Thank you for using JustAnswer.
I am sorry to hear about your situation. If you're not trying to get any medical information (that is, letting them know that you know your significant other is a patient and just trying to get an appointment) then it's true that this is not a HIPAA violation. They're wrong about that fact. But note that this is also not actionable by you. They have no obligation to get the law correct. Now if they are incorrect in their interpretation of the law (thinking that something is not a HIPAA violation when it is) they can be liable. If they're incorrect in interpreting it so that something they think is a HIPAA violation when it is not, they have no liability. As such, MOST doctor's offices tend to be incredibly conservative in how they interpret the law, as there's no downside to interpreting it more broadly (except for unhappy patients).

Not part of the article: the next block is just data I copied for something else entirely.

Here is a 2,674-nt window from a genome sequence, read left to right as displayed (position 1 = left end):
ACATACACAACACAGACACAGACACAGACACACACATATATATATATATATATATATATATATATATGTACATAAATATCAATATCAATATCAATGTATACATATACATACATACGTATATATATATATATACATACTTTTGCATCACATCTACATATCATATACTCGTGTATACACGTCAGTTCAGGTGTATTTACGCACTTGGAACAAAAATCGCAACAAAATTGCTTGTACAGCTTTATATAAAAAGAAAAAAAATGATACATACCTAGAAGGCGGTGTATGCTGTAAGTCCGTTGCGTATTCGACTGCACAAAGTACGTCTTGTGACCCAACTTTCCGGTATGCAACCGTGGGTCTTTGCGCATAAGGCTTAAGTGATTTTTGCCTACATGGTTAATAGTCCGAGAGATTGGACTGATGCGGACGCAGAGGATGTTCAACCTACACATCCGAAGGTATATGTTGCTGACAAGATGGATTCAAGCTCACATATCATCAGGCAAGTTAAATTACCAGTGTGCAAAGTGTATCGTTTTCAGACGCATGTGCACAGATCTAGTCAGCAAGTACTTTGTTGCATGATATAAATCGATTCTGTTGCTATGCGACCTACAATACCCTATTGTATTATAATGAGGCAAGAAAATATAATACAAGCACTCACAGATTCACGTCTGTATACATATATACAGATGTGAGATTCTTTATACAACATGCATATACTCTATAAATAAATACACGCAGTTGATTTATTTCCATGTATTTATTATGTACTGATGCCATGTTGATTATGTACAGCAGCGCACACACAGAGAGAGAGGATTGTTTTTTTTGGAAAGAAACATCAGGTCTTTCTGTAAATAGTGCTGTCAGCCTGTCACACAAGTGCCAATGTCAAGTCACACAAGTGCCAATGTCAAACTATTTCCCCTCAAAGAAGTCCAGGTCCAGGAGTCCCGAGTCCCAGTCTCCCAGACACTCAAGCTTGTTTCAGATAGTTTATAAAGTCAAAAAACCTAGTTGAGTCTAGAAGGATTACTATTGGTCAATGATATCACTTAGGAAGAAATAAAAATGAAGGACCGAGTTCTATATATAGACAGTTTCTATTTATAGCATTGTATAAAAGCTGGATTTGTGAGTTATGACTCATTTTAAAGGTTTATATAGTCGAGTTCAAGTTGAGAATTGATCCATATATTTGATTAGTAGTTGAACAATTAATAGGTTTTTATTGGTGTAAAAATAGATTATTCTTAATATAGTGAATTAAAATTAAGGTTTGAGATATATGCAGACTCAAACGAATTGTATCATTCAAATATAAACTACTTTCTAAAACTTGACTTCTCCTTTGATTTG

The ADA does not apply here, as this is not an "accommodations" issue. They have no obligation to allow you to set an appointment on her behalf, I'm sorry to say.
I know this is probably not what you wanted to hear, but it is the law. I hope that clears things up anyway. If you have any other questions, please let me know. If not, and you have not yet, please rate my answer AND press the "submit" button, if applicable. Please note that I don't get any credit for my answer unless and until you rate it a 3, 4, 5 (good or better). Thank you, ***** ***** luck to you!